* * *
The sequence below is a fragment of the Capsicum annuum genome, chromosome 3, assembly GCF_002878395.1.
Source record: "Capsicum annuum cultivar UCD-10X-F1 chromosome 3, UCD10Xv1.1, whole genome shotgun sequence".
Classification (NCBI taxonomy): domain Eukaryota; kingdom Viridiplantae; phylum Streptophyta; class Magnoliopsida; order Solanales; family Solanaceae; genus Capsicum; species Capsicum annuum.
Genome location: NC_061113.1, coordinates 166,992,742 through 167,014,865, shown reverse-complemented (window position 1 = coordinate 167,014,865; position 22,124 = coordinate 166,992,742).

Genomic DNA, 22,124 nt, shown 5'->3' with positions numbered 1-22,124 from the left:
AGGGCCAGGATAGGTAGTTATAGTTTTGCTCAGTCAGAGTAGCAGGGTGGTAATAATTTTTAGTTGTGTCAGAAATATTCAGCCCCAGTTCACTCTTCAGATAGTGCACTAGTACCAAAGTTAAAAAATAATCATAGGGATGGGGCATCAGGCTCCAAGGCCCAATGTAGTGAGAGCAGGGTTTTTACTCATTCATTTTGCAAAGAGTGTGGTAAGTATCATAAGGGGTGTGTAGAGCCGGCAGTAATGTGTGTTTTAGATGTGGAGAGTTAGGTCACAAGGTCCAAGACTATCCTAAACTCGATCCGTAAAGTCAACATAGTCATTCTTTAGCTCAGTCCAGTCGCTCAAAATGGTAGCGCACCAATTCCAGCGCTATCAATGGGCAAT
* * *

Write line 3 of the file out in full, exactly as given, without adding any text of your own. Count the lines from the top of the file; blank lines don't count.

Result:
Classification (NCBI taxonomy): domain Eukaryota; kingdom Viridiplantae; phylum Streptophyta; class Magnoliopsida; order Solanales; family Solanaceae; genus Capsicum; species Capsicum annuum.